Sterilization deaths expose India’s struggle with faulty drugs
Experts say the government is underestimating the scale of the problem, hampering efforts to rein in abuses
The recent deaths of 15 people linked to a small pharmaceutical factory in the eastern city of Raipur have highlighted how easily adulterated drugs can enter India’s huge healthcare system.
Experts say the government is underestimating the scale of the problem, hampering efforts to rein in abuses in one of the world’s biggest markets for counterfeit and substandard drugs.
Stuffed in glossy packaging and sometimes labeled with the names of legitimate companies, fake drugs are commonly passed off to Indian consumers as genuine and sold in developing nations around the world.
Estimates vary of the number of fake drugs in India. According to an estimate from the World Health Organization, one in five drugs in India is fake or faulty. The Indian government, by contrast, says the figure is closer to 0.3 percent.
Regulating a sector beset by bribery, collusion, cartels and other coercive practices poses a challenge for Indian government officials when selecting which manufacturers to buy from, a 2013 report by the United Nations Office on Drugs and Crime found.
India’s drug regulator was criticized for only having 124 employees, according to a parliamentary report two years ago. By comparison, the drugs regulator in the United States, where the population is four times smaller, has about 14,500 employees.
“States procure medicine through a tender and the manufacturers that bid the lowest quote win the order to supply, regardless of their manufacturing process or distribution
systems,” said Bejon Kumar Misra, head of Partnership for Safe Medicines India, a non-governmental organization.
But G.N. Singh, the Drugs Controller General of India, said quality and safety came before price in the tender process.
“If the drugs are found to be substandard, we will suspend the license of the manufacturer,” he said.
Under-estimating the problem?
Some experts fear complacency is a factor.
“There is a lack of regulatory oversight and if you are cutting the costs right down to the bone, then sometimes you are cutting too far,” said Roger Bate, an academic at the American Enterprise Institute in Washington.
“I don’t see it getting better, because the government doesn’t admit there is a problem, let alone trying to address it,” he added.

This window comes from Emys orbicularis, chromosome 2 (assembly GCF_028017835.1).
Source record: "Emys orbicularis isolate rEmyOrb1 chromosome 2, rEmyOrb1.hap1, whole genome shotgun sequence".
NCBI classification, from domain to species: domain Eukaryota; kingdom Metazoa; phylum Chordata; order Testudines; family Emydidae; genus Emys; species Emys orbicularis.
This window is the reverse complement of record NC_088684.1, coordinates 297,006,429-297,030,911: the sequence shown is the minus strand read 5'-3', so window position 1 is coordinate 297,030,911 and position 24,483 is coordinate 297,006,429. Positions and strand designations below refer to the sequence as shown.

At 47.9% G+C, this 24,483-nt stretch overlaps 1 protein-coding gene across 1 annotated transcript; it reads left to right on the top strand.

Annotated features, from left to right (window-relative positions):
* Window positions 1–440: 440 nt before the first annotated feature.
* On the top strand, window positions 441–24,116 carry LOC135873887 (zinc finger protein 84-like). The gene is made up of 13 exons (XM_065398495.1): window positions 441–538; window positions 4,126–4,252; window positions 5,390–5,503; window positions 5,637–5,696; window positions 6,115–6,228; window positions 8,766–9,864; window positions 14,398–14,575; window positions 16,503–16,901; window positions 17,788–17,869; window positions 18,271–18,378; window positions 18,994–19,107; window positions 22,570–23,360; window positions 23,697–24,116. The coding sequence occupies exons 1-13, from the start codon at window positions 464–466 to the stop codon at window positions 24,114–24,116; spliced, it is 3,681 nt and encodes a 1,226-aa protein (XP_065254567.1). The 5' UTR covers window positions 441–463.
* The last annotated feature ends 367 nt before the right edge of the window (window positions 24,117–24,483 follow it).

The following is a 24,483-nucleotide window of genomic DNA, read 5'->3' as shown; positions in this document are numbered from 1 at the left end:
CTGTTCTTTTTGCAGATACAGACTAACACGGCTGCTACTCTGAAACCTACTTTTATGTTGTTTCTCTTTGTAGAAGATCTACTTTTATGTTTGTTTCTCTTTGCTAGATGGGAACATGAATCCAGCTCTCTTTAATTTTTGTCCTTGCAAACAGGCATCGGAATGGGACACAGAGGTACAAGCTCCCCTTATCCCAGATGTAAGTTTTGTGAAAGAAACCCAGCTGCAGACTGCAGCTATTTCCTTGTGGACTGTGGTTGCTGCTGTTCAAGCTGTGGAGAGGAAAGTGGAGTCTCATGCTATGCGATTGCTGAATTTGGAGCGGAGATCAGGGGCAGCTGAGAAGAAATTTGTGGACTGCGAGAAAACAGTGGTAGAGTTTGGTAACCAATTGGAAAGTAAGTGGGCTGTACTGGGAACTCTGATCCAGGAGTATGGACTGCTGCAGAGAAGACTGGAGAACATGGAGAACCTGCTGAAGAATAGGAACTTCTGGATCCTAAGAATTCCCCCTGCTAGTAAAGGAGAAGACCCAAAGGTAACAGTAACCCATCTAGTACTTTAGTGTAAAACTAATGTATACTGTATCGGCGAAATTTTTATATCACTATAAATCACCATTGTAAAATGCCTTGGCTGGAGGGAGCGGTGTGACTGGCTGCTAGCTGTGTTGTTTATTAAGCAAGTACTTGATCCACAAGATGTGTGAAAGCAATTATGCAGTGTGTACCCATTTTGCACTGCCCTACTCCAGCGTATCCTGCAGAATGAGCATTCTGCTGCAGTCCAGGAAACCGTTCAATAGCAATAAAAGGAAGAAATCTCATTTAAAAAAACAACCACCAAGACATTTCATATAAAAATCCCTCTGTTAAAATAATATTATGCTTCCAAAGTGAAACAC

The central government might be spurred into action by the latest scandal which has hit headlines at home and abroad.
Thirteen women who attended a squalid sterilization camp in eastern India last weekend have died, and the prime suspect is a batch of pills supplied by a small drugs factory, Mahawar Pharmaceuticals, located in Raipur, state capital of Chhattisgarh, one of India’s poorest regions.
The owners of the plant deny all wrongdoing.
Two more deaths underlined suspicions that it was drugs, not dirty equipment or botched operations, that were to blame.
One of the two, 80-year-old Anjori Maheshwari, arrived at a hospital complaining of fever and dizziness. He was clutching a strip of pills from the same batch of antibiotics used by the women at the sterilization “camp.” A day later he was dead.
“The doctor said my father died because of this medicine,” Chuni Lal, the man’s 38-year-old son said, as he wept on the veranda of his home. “What can we do, we are poor people?”
The state government on Friday banned the sale and distribution of all medicines from Mahawar.
Reliable estimates of the number of fatalities from tainted drugs are hard to come by. In one of the worst cases, counterfeit drugs were blamed for contributing to the deaths of more than 300 infants in Kashmir in 2012 after they were given medicine at the state’s main pediatric hospital.
“It is an easy crime because it is impossible to tell there is a problem with the drugs just by looking at them,” said Anil Bansal, a doctor at the Delhi Medical Council. “As the industry becomes more lucrative, the problem is getting worse.”
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